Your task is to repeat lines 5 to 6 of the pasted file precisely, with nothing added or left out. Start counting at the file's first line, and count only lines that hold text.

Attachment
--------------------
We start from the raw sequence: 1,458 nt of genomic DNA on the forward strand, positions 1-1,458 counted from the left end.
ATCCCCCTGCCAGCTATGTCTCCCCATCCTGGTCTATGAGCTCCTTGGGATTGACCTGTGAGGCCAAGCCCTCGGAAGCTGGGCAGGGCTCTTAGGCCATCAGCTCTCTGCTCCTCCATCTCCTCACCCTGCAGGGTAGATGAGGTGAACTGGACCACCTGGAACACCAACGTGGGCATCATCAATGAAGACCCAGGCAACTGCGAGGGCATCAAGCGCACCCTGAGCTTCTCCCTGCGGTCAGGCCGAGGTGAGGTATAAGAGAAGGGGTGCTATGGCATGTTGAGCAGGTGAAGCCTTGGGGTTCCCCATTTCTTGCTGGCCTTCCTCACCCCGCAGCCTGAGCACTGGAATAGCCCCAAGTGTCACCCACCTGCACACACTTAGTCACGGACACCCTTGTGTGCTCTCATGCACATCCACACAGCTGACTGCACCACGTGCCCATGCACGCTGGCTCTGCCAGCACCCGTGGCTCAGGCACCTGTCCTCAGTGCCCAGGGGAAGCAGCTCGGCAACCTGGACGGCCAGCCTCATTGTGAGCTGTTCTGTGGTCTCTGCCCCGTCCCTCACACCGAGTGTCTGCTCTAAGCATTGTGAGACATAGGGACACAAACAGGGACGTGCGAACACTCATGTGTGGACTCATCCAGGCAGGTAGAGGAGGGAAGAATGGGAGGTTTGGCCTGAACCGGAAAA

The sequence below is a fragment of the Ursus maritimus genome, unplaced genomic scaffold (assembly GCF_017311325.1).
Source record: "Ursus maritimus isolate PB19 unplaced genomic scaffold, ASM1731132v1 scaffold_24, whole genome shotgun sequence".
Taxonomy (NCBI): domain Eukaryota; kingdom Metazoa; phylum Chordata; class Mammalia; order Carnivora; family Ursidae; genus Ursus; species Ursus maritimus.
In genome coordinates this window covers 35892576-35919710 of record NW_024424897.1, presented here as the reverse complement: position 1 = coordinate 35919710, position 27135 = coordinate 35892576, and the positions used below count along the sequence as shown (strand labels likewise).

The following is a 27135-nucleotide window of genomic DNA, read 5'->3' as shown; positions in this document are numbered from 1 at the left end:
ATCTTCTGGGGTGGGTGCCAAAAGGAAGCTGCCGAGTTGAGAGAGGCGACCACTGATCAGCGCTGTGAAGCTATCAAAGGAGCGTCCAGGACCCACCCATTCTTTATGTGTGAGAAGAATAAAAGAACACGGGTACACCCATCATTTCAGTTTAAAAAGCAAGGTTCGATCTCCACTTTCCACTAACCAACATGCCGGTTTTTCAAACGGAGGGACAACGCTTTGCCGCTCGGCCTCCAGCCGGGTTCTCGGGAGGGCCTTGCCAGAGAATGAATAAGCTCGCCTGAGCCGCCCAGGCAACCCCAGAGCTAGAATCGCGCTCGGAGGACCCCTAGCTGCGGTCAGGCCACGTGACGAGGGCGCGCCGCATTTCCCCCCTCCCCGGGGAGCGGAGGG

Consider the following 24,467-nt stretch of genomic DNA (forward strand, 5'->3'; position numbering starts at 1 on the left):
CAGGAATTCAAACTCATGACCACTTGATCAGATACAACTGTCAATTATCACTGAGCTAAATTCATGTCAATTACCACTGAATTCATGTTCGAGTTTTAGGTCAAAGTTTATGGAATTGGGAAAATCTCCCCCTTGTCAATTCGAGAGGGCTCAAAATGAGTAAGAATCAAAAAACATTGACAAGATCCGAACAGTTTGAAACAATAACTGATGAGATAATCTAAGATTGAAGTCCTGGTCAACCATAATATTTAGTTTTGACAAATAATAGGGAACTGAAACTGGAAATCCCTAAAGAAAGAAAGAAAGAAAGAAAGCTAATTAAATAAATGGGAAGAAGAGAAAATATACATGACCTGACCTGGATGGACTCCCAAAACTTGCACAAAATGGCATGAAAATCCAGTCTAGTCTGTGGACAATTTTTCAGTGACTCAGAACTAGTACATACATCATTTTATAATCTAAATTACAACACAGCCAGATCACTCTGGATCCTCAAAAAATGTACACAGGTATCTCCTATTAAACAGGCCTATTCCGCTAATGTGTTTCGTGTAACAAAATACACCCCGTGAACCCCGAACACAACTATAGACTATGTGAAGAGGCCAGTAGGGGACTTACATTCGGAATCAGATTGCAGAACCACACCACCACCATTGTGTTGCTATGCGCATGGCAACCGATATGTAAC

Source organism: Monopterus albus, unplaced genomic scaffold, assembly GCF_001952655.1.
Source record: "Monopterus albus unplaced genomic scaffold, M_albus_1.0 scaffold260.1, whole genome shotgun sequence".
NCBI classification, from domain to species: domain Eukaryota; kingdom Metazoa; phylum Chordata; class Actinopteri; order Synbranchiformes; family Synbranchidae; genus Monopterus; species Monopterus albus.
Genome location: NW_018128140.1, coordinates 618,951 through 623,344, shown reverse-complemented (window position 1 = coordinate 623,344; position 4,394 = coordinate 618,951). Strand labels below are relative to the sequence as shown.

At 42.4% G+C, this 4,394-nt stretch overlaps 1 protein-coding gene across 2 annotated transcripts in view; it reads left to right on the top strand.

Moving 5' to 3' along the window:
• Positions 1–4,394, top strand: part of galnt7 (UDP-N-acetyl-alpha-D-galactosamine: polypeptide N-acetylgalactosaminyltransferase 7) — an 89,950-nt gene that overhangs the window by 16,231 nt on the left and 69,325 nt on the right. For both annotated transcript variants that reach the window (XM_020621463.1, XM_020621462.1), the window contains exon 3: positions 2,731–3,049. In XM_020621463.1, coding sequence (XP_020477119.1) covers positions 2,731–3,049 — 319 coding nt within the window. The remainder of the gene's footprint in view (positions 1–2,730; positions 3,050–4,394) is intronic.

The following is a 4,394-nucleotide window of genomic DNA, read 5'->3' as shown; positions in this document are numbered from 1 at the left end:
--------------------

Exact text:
Taxonomy (NCBI): domain Eukaryota; kingdom Metazoa; phylum Chordata; class Mammalia; order Carnivora; family Ursidae; genus Ursus; species Ursus maritimus.
In genome coordinates this window covers 35892576-35919710 of record NW_024424897.1, presented here as the reverse complement: position 1 = coordinate 35919710, position 27135 = coordinate 35892576, and the positions used below count along the sequence as shown (strand labels likewise).